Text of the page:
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Training provider continues to expand

Training provider continues to expand
Ag Challenge uses two dairy units milking 1200 cows and a dairy runoff with 400 replacements as training aids.

The heart of Ag Challenge’s 30-plus year existence is based around dairying in the Okoia basin on the eastern banks of the Wanganui River and boarders onto the city boundary with Wanganui East.

Now a major provider of agricultural training, Ag Challenge was born from a relationship between owner/director Stephen Gudsell in the “Access Scheme” days with the then Department of Social Welfare, taking small groups of clients and teaching them basic skills around how to milk cows.

This relationship continued for several years with many clients placed into the dairy industry, going on to very successful careers.

In 1996 Ag Challenge was officially formed as an entity becoming a registered company, gaining registration and accreditation with NZQA in the same year.

This allowed Ag Challenge to formalise the education and training as the agricultural industry was requiring employees to have more formal qualifications.

“At this time a relationship was formed with Wanganui Vet Services (WVS) through Dr. Dave Barton to provide tutoring and specialist support, teaching the skills for the qualifications been offered,” says Peter Macdonald, director’s executive for Ag Challenge.

“It also saw the first tutor, Nick England, employed to deliver the theory and practical aspects of the agricultural qualifications.”

It was through the relationship with Dave Barton and WVS that the veterinary nursing course was established in 2000 which has continued to develop and evolve over the last 17 years.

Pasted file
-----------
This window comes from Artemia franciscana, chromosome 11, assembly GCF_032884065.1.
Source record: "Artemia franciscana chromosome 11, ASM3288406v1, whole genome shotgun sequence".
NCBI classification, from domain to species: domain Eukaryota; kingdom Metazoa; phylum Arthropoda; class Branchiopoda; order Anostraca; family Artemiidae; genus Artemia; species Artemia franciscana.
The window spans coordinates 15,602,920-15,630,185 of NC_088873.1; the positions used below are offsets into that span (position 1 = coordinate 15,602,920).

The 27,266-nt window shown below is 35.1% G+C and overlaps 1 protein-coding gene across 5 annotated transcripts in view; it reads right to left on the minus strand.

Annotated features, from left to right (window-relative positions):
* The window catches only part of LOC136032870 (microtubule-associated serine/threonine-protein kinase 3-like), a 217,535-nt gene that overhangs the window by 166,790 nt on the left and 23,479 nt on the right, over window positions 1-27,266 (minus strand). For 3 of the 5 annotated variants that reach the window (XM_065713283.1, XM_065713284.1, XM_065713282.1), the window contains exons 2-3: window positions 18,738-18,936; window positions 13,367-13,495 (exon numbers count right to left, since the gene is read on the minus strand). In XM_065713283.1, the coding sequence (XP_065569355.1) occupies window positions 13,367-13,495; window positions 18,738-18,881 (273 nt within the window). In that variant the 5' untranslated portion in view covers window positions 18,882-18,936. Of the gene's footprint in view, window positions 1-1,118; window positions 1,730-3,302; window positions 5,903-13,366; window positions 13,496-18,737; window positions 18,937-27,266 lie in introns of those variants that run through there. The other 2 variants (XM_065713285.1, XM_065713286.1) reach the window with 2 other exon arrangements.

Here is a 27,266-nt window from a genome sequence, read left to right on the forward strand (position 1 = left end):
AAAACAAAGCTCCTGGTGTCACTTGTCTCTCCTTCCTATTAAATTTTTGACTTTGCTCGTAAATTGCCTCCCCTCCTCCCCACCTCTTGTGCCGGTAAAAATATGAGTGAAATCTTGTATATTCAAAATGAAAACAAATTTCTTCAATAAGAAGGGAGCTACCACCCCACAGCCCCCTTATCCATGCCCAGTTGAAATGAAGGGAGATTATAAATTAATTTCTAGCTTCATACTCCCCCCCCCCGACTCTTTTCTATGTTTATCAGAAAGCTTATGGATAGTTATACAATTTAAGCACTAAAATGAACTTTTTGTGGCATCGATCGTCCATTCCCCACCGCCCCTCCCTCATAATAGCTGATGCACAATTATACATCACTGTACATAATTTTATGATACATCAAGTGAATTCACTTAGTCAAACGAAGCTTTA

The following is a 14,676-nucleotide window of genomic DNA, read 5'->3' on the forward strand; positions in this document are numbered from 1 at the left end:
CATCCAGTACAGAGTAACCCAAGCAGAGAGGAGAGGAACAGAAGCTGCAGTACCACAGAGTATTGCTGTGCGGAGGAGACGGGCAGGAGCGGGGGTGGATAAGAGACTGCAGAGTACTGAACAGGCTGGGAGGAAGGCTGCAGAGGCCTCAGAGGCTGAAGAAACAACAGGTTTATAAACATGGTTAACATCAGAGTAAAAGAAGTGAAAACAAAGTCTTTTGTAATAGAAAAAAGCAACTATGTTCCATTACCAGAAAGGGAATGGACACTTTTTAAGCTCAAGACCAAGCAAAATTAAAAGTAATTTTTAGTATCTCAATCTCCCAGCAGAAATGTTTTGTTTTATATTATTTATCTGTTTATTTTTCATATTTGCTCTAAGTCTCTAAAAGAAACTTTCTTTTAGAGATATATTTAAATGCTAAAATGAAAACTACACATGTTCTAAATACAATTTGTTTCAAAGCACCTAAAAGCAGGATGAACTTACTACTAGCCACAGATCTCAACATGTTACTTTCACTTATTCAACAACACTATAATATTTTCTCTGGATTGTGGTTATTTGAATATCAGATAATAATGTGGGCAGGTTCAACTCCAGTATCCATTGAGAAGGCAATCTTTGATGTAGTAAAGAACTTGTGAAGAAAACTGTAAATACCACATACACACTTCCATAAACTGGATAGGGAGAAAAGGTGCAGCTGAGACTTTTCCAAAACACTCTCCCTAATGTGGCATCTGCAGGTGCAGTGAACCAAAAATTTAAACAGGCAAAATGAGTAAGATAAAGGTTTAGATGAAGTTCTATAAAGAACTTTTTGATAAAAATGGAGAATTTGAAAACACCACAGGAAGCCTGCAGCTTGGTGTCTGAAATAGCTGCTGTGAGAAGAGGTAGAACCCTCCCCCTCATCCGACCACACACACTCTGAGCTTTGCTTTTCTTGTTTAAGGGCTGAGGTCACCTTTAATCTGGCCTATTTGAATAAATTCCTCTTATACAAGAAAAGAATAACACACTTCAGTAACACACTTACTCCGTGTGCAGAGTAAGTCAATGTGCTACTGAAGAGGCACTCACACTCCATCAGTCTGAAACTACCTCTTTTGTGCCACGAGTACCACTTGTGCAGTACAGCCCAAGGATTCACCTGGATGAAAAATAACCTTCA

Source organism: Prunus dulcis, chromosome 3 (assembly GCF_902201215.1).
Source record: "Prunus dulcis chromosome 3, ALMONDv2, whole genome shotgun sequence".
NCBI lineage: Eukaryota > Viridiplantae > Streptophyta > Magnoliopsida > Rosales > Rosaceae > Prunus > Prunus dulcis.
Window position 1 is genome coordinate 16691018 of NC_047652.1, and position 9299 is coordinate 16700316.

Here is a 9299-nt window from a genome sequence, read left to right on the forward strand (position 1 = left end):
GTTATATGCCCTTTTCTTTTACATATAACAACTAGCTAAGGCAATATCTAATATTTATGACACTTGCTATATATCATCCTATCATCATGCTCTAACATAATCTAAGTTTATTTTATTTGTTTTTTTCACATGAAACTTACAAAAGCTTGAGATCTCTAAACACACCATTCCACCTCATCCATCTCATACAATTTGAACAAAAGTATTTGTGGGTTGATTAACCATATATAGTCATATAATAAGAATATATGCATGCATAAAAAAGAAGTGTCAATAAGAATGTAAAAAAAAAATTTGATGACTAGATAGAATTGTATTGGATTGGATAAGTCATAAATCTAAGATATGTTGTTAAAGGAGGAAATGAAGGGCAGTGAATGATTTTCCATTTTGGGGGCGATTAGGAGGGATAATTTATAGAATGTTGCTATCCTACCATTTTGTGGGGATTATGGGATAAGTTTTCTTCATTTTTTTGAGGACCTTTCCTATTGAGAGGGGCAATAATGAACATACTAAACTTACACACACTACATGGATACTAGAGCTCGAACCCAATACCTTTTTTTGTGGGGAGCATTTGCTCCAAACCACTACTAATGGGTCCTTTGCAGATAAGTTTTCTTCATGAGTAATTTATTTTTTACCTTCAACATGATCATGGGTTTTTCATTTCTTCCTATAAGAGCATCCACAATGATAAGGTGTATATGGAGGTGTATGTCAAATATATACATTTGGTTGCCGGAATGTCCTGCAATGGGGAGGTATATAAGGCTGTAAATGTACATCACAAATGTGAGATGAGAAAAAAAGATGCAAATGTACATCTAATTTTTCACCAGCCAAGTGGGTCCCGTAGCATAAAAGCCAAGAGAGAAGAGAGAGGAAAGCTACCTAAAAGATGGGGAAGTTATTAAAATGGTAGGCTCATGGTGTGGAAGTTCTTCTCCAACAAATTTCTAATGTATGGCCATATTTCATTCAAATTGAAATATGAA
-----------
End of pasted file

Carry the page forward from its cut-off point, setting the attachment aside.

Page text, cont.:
In the same year, full-time carpentry training was offered providing an opportunity for people wanting to gain qualifications at level one and two. A pretrade/pre apprenticeship programme at level four was also offered.

“We mustn’t forget that one of the big secrets to Ag Challenge’s continued success is the current and past staff who’ve been part of the journey over the last 20 years or so,” says Peter.

“Along with the many stakeholders from industry who have supported us in taking graduates from our programmes.”

Ag Challenge provides training for people wanting careers or who are employed in industry and seeking qualifications acknowledging the skills they have gained.

The training is offered as off-job with employees attending class one day a week while carrying practical learning as part of their employment.

Based in Okoia, only 4.8km from the Whanganui CBD, Ag Challenge continues to offer training in agriculture, building/construction trades and animal technology programmes The operation now includes the utilisation of two dairy units milking 1200 cows and dairy run-off with 400 replacements, all used as training aids.

Focused on working with local secondary schools to deliver training, Peter says that over 200 students undertake agricultural training one day a week, providing them with insight into not only agriculture but building and animal technology.

“This give students real life experiences both on farm or in a veterinary clinic and even on our building site where students are currently building re-locatable classrooms. All training undertaken focuses on students being exposed to the most realistic environment as possible.”

The recent NZQA Targeted Review of Qualifications involved industry in designing new qualification resulting in Ag Challenge delivering the latest dairy focused agricultural programmes.